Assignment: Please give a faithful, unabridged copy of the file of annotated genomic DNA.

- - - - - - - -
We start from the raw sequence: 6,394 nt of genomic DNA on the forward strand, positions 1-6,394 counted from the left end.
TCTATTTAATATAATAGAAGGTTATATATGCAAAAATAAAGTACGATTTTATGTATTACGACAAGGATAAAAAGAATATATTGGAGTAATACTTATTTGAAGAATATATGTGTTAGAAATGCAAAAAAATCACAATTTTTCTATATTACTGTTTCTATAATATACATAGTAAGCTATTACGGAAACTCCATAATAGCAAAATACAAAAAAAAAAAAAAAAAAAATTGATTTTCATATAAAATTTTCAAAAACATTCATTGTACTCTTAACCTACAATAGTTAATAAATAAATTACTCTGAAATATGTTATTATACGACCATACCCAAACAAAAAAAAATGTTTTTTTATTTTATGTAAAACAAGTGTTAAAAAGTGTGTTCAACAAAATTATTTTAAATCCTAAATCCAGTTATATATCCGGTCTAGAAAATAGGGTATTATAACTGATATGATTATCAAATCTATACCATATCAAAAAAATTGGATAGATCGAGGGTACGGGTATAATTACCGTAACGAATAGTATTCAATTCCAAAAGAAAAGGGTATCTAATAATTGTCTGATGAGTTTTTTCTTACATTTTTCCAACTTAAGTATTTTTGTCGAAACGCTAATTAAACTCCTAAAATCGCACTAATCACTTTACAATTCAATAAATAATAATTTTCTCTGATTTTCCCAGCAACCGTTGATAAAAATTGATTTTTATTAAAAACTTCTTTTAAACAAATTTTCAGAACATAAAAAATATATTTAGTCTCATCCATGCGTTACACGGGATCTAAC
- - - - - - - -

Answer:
We start from the raw sequence: 6,394 nt of genomic DNA on the forward strand, positions 1-6,394 counted from the left end.
TCTATTTAATATAATAGAAGGTTATATATGCAAAAATAAAGTACGATTTTATGTATTACGACAAGGATAAAAAGAATATATTGGAGTAATACTTATTTGAAGAATATATGTGTTAGAAATGCAAAAAAATCACAATTTTTCTATATTACTGTTTCTATAATATACATAGTAAGCTATTACGGAAACTCCATAATAGCAAAATACAAAAAAAAAAAAAAAAAAAATTGATTTTCATATAAAATTTTCAAAAACATTCATTGTACTCTTAACCTACAATAGTTAATAAATAAATTACTCTGAAATATGTTATTATACGACCATACCCAAACAAAAAAAAATGTTTTTTTATTTTATGTAAAACAAGTGTTAAAAAGTGTGTTCAACAAAATTATTTTAAATCCTAAATCCAGTTATATATCCGGTCTAGAAAATAGGGTATTATAACTGATATGATTATCAAATCTATACCATATCAAAAAAATTGGATAGATCGAGGGTACGGGTATAATTACCGTAACGAATAGTATTCAATTCCAAAAGAAAAGGGTATCTAATAATTGTCTGATGAGTTTTTTCTTACATTTTTCCAACTTAAGTATTTTTGTCGAAACGCTAATTAAACTCCTAAAATCGCACTAATCACTTTACAATTCAATAAATAATAATTTTCTCTGATTTTCCCAGCAACCGTTGATAAAAATTGATTTTTATTAAAAACTTCTTTTAAACAAATTTTCAGAACATAAAAAATATATTTAGTCTCATCCATGCGTTACACGGGATCTAAC